Fungi (sing: fungus) were previously classified as part of the plant kingdom, but removed because they lack chlorophyll and are not photosynthetic. These organisms probably evolved from the fungus-like_protists. They are heterotrophs, but are not active seekers of food and do not ingest their food. Rather, they use enzymes to digest nutrients outside their bodies then absorb the nutrients. In other words, they are saprobes (saprophytes). Most species are non-motile. There are +/- 80,000 species most of which are terrestrial forms. Most are filamentous_molds. There are three fungal nutritional modes:
(1) Saprobes (saprophytes or saprotrophs), or nutrient absorbers. Some are decomposers, a special class of saprobes.
(2) Mutualistic_symbionts, which associate with, assist and benefit from other organisms (the lichens are an example).
(3) Parasitic_symbionts, which absorb nutrients from a living host and may harm the host. The parasitic forms are pathogenic and produce special intrusive hyphae called haustoria. The haustoria can penetrate the host’s body. EX: Trichophyton_mentagrophytes the causative agent of athlete’s foot as well as ringworm.
Fungi may be beneficial or harmful. Some may change their capacity as their environment changes (like the vaginal yeasts). Examples of beneficial interactions include:
(1) They can be used as a food or in the production of food, such as the production of bread and beer (from yeasts), mushrooms, truffles, various cheese molds (including those that create Camembert, Blue, Brie, Roquefort, and Stilton cheeses) and soy_sauce production from Aspergillus_oryzae.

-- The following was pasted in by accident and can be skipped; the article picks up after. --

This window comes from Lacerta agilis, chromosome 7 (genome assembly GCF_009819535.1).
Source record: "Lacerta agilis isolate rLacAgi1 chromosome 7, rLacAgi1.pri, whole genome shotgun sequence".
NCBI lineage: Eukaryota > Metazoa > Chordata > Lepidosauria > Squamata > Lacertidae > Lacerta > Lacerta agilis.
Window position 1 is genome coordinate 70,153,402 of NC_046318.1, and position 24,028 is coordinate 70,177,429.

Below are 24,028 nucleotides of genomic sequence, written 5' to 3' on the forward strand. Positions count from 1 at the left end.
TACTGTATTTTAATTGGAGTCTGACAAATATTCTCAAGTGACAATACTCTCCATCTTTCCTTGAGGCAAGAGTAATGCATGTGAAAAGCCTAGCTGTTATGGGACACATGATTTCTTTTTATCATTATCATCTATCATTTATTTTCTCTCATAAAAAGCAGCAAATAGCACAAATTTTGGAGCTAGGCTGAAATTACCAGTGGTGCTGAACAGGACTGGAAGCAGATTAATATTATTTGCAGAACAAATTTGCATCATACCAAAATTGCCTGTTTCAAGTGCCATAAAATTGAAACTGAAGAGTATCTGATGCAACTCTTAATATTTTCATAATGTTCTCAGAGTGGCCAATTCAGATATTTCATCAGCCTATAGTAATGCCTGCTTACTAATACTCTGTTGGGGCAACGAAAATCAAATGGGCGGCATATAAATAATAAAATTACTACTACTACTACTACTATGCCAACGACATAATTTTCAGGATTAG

(2) They produce medicines, such as penicillin from the Penicillium mold and LSD (for psychotherapy) from Claviceps_purpura. C. purpura is the infective agent of rye (ergot_poisoning) and the basis for the witchcraft legends.
The general body structure of a fungus includes:
(1) Hyphus (Hyphae): Thread-like (filamentous) basic unit of body structure.
(2) Septum (Septae): Cross-walls that separate one hyphus from another.
(3) Mycelium (Mycelia): Tangles mass of hyphae. The body of the fungus.
(4) Chitin: Carbohydrate component of fungus cell walls.
Reproductive processes of fungi occur after the rapid growth of hyphae leads to the formation of the twisted body mass called the mycelium. The mycelium is located within a food source. Where hyphae touch the surface of the substrate, small projections called rhizoids are extended into the substrate. The rhizoids act as anchors, and also increase surface area to enhance the absorption of nutrients. Hyphae that create a horizontal path across the surface of the substrate are called stolons. When the mycelium matures, reproductive hyphae grow and produce spore chambers that produce spores.
When the spore chambers mature, spores are released. A positive growth environment provides for the production of asexual_clones. When environmental conditions become unfavorable, sexual_gametes will be produced.
Asexual reproduction is accomplished by either vegetative_propagation or the production of asexual_spores. Asexual spores develop in a structure called a sporangium (pl: sporangia).
Sexual reproduction involves production of haploid spores that develop in a structure called a fruiting_body. Sexual reproduction is called syngamy and is the sexual union of two individuals.
Aspergillus belongs to a classification group known as the fungi_imperfecti. This group consists of the approximately 25,000 species of fungi whose life cycles have not been fully described. Their sexual phase has not yet been observed. They remain in this temporary classification group while waiting for placement. Most seem to use conidia (sing: conidium) and may be relatives of the Ascomycetes (Ascomycota), but a few resemble Basidiomycetes (Basidiomycota).
The spore chambers of Aspergillus are conidia, and the supporting stalks for those chambers are called conidiophores. The spores are called conidiospores.